A contemporary work today, by Belize-born British composer Errollyn Wallen.Wallen's family moved to London when she was just two, and it was there that she grew and matured into her professional life as a prolific composer and teacher.
Of this work, Wallen says:
Composing for the orchestra is my favourite challenge, [and this] work is an especially important one for me. It is an innate human instinct to be free, just as it is a low of nature that the river should rush headlong to the sea. That is the concept behind Mighty River.
Slavery claimed the lives of countless people, but somehow my ancestors found the grit and determination to persist in spite of the conditions in which they found themselves. I dedicate Mighty River to my great-great-great-great-great-great-grandmother. Though I never kner her, I am driven on by her courage in the face of dreadful dods and am inspired by her example not merely to survive, but to thrive.
I first heard this piece the other day, and it's quite amazing. This performance by the National Youth Orchestra is quite something, and I'm discovering a keen apprecation for the music-making that comes from youth orchestras and ensembles these days. What they sometimes lack in technical polish they often make up for in an ability to make accessibile to emotional heart of a work. I'm less and less drawn to the musical restraint of maturity as I get older.
Mighty River opens with a solo horn quoting "Amazing Grace", and then as the rest of the orchestra joins in, the piece genuinely does settle into the kind of constant flowing motion that is suggestive of a river on its way to the sea. But throughout the piece, with all its rocking and flowing rhythms, bits and pieces of other spirituals are heard, including more quotes from "Amazing Grace". The music takes several darker, more introspective turns, but somehow it always finds its way home to that rocking ostinato, and ultimately back to "Amazing Grace" before ending on a gentle major chord. One senses the constance of Black persistence and forced endurance mirroring against the constance of the river's motion.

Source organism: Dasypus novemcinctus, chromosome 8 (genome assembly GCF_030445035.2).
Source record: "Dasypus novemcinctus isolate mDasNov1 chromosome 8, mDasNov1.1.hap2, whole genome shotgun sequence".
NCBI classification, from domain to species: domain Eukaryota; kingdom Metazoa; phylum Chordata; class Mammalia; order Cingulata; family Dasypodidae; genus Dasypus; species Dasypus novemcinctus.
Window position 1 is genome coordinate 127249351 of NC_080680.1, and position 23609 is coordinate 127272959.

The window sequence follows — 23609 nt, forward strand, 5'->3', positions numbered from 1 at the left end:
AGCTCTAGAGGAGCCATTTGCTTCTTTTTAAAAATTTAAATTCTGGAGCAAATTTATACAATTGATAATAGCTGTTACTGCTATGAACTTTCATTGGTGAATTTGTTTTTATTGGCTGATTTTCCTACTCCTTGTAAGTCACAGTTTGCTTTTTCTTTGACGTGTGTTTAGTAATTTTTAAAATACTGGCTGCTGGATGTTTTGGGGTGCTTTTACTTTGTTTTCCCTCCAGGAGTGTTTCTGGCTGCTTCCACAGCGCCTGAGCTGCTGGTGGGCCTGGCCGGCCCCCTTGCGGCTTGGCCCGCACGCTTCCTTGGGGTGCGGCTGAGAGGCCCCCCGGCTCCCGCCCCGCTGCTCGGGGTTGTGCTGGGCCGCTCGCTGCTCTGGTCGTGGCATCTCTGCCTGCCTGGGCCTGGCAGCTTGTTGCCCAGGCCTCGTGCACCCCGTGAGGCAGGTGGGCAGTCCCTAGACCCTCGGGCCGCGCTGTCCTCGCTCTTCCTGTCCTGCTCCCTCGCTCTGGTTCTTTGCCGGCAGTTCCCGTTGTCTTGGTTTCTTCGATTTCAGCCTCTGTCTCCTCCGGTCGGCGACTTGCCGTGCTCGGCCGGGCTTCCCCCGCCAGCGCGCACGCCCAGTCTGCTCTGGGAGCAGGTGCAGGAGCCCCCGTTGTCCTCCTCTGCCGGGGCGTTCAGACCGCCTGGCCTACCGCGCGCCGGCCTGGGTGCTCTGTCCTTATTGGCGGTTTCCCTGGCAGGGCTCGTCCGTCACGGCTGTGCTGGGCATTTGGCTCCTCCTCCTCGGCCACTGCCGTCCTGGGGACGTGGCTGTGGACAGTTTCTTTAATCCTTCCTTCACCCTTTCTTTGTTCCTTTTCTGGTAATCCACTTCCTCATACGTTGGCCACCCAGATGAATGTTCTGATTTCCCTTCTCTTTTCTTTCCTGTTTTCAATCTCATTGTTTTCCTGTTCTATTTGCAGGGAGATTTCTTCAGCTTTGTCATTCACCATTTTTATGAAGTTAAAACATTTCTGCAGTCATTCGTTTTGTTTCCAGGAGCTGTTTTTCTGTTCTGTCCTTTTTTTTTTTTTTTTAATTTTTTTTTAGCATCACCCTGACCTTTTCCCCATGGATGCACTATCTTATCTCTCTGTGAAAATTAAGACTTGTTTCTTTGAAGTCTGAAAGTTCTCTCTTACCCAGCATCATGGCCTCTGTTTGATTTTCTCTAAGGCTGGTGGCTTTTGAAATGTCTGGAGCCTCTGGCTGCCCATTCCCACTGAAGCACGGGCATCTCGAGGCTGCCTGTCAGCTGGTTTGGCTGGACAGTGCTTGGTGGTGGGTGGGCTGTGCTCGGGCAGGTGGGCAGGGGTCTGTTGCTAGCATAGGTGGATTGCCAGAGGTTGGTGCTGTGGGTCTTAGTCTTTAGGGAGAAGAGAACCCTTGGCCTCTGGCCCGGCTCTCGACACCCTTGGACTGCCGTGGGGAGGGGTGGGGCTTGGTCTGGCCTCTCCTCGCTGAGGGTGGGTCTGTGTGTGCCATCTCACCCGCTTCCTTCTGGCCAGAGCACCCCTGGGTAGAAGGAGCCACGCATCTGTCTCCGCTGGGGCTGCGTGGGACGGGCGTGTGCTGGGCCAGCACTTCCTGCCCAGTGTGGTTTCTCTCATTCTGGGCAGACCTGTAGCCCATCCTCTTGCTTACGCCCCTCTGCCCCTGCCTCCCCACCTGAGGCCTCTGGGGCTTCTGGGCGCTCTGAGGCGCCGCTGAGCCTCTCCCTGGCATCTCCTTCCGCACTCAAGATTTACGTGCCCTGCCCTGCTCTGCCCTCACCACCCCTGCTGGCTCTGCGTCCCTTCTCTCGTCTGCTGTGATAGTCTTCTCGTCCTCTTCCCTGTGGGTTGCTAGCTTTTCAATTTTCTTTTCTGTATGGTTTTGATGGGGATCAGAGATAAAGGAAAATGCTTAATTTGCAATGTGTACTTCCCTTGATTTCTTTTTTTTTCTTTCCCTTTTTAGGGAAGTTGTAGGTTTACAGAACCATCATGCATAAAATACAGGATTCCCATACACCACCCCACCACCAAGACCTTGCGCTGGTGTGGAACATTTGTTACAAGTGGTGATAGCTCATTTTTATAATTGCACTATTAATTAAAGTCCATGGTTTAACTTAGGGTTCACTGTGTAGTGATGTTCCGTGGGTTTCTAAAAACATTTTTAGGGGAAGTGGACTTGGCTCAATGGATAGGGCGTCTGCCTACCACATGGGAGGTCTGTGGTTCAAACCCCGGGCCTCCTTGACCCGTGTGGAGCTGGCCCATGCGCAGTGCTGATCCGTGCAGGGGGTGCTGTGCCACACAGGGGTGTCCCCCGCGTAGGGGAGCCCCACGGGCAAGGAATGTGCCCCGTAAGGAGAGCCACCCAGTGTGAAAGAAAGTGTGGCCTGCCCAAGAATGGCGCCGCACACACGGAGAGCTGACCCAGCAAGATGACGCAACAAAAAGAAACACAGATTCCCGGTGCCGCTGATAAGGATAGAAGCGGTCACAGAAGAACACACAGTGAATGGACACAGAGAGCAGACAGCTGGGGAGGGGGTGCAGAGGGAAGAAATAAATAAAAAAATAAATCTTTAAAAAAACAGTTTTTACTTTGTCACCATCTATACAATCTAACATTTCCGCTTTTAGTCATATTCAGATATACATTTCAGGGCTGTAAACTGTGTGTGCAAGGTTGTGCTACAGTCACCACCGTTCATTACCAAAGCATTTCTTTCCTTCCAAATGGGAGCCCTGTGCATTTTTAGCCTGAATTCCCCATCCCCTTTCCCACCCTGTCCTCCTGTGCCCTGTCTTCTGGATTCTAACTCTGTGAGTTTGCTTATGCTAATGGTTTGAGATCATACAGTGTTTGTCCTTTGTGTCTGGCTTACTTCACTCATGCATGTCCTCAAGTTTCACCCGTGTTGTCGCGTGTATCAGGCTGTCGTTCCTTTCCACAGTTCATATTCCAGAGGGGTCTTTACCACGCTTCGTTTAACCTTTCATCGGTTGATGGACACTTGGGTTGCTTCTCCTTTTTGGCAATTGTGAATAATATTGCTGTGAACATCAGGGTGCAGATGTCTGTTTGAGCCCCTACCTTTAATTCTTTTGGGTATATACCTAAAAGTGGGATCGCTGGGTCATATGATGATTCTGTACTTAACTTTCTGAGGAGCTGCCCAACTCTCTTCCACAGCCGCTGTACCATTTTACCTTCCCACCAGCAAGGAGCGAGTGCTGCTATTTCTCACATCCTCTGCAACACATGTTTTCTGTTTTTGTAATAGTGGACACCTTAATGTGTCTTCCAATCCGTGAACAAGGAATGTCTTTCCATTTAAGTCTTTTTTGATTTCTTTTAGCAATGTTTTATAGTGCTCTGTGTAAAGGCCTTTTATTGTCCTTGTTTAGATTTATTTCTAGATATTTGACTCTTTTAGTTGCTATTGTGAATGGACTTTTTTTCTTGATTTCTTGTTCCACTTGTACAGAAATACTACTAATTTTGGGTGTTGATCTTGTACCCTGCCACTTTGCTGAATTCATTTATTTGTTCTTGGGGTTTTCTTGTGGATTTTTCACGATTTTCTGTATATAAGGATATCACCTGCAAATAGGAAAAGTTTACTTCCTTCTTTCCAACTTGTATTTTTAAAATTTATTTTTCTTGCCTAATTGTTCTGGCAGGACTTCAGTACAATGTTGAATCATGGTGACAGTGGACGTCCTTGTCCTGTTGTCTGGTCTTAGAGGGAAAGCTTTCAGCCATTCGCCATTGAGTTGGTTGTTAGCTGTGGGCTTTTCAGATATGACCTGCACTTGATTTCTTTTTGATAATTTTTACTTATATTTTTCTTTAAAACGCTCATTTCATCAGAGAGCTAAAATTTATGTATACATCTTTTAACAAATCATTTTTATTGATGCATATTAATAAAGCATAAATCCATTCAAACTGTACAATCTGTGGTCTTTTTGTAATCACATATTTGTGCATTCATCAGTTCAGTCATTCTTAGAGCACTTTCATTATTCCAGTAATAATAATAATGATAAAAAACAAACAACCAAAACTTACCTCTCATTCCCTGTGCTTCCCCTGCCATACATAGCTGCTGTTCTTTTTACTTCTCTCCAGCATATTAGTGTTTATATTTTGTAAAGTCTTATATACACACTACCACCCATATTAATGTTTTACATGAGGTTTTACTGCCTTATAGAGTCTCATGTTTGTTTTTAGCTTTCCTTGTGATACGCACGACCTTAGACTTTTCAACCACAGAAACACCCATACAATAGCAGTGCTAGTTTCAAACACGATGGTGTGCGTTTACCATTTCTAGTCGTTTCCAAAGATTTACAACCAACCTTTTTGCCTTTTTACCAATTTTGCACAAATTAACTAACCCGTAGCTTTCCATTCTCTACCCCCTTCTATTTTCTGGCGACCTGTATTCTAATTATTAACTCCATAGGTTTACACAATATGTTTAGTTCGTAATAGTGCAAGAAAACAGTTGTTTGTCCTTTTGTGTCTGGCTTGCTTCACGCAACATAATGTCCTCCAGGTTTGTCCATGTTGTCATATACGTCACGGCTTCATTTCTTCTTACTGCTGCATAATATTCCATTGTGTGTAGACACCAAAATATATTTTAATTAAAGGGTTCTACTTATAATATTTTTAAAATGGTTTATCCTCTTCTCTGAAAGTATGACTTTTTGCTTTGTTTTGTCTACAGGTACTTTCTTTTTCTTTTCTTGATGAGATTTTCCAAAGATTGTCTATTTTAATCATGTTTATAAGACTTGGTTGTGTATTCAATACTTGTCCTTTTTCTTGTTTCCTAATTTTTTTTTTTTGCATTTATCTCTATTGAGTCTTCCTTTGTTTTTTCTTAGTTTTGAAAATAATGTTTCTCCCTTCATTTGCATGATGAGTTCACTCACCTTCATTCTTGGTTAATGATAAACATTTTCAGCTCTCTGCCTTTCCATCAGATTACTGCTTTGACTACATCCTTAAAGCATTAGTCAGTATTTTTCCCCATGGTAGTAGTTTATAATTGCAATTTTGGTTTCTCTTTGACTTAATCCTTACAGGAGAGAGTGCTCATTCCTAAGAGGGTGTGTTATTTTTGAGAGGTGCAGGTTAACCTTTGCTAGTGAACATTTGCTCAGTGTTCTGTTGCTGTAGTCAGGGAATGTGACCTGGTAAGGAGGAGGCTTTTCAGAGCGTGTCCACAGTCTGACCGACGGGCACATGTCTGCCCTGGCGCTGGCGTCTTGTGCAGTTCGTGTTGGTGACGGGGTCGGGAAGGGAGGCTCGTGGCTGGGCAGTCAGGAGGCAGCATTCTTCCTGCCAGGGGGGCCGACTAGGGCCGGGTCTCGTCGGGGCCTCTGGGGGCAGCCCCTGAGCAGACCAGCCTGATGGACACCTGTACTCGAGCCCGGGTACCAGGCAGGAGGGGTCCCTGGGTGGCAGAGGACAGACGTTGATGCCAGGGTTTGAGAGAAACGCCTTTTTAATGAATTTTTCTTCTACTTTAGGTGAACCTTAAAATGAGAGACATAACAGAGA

Here is Mighty River by Errollyn Wallen.
First things first: it's not a bridge. Also, I am quite literally the only person who calls it the Dumas Bridge.
Let's back up.
One of my favorite locations for nature walks in my neck o' the woods is Knox Farm State Park. This park is located in East Aurora, NY, and it constitutes the house, stables, farm buildings, and grounds of the old Knox Estate. The Knox family was, for a time, one of the richest families in the region (if not the richest family in the region). Seymour Knox was one of the founders of the famed Woolworth Company, the chain of five-and-dime stores that used to be prominent in American retail. Other members of the Knox family were high-ranking bank officers, and Seymour Knox III was the first owner of the Buffalo Sabres.
I honestly don't know where the Knox Family has gone since then. There may still be Knox descendents in the area, but if there are, they don't seem to be nearly as eminent in the community as they were "back in the day". The family's old country estate has since become a park, first a local park, and later part of New York's State Park system.